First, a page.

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VA Maryland Health Care System


Health Watch: Fall Winter 2017-2018

Hepatitis C Woman

Hepatitis C Treatment Works!

There's good news and great news. The good news is that the VA Maryland Health Care System is urging Baby Boomers to get screened for Hepatitis C, a viral infection that attacks the liver — but often has no symptoms. The great news is that treatment options work!

For those who have Hepatitis C, treating it is easier and more successful than in years past, and now testing is recommended for those born between 1945 and 1965 and for those who ever shared a needle to inject drugs—even if only once.

"People could have Hepatitis C for decades and not know it," says Dr. Eleanor Wilson, Director of the Hepatitis C Clinic at the VA Maryland Health Care System and Infectious Disease Specialist at the University of Maryland School of Medicine.

Despite the lack of symptoms, Hepatitis C slowly causes scarring of the liver. As scarring accumulates, it leads to cirrhosis—or a complete scarring of the liver, which can lead to liver cancer. "Hepatitis C causes more cirrhosis than alcoholism," Wilson said.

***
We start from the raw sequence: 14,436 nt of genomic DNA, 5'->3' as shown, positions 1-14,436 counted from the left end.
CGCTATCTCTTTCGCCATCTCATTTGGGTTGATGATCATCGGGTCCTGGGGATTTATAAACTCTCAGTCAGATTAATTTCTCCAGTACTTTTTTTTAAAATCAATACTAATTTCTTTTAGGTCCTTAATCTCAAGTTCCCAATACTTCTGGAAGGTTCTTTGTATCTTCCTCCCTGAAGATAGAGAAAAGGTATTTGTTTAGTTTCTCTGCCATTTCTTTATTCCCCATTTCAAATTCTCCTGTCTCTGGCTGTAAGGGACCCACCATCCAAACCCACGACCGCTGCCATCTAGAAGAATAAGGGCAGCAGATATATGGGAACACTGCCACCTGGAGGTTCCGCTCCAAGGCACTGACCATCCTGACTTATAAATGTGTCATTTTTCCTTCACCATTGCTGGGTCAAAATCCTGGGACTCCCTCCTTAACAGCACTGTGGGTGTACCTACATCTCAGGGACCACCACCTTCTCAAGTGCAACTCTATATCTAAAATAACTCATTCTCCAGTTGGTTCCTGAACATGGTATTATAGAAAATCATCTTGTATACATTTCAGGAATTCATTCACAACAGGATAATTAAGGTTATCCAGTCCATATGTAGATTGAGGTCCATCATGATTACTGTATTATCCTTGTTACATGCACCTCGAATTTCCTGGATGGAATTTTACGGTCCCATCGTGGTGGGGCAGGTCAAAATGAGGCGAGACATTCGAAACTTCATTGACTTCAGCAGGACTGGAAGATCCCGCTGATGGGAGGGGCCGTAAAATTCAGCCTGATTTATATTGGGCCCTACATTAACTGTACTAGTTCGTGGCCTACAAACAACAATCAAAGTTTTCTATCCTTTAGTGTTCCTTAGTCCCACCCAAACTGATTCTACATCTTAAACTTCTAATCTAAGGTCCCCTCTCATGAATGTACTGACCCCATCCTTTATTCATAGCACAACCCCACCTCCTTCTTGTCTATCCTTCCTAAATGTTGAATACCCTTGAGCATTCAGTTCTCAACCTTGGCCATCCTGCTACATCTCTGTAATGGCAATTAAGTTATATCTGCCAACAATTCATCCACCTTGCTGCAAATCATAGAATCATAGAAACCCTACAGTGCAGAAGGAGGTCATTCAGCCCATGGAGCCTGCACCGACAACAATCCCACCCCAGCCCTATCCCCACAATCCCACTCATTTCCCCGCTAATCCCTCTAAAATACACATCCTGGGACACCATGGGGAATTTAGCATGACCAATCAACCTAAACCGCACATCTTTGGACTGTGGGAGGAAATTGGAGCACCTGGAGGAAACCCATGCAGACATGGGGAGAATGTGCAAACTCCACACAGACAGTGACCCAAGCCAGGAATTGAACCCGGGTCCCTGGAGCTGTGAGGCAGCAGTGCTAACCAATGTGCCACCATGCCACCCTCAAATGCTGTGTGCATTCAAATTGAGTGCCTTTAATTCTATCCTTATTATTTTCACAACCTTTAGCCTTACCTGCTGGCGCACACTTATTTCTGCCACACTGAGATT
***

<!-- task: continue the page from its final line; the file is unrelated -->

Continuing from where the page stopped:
Yolanda Flores, the Hepatitis C Clinic Coordinator at the VA Maryland Health Care System, says stigma plays a large role by inhibiting people from getting screened. "People know that Hep C is spread through drugs and sex, but not that it is spread through so many other ways. Ear piercing with a non-sterilized device is a way it can be spread," she said. "Just being a Baby Boomer is a risk factor," she added. "Baby Boomers do need to be screened, regardless of risk factors," she said.

In the recent past, there was a lack of approved treatments—so it was given only to those in dire need or who struggled with other diseases. Now things have changed. New drugs are effective with minimal to mild side effects. The goal is to treat everyone with Hepatitis C.

"Now, Hepatitis C can be treated and cured," Wilson said.

Veterans who are Baby Boomers are urged to get screened for Hepatitis C by calling 410-605-7194, and press option 3. "They can leave a message and we will call them back," Wilson said.

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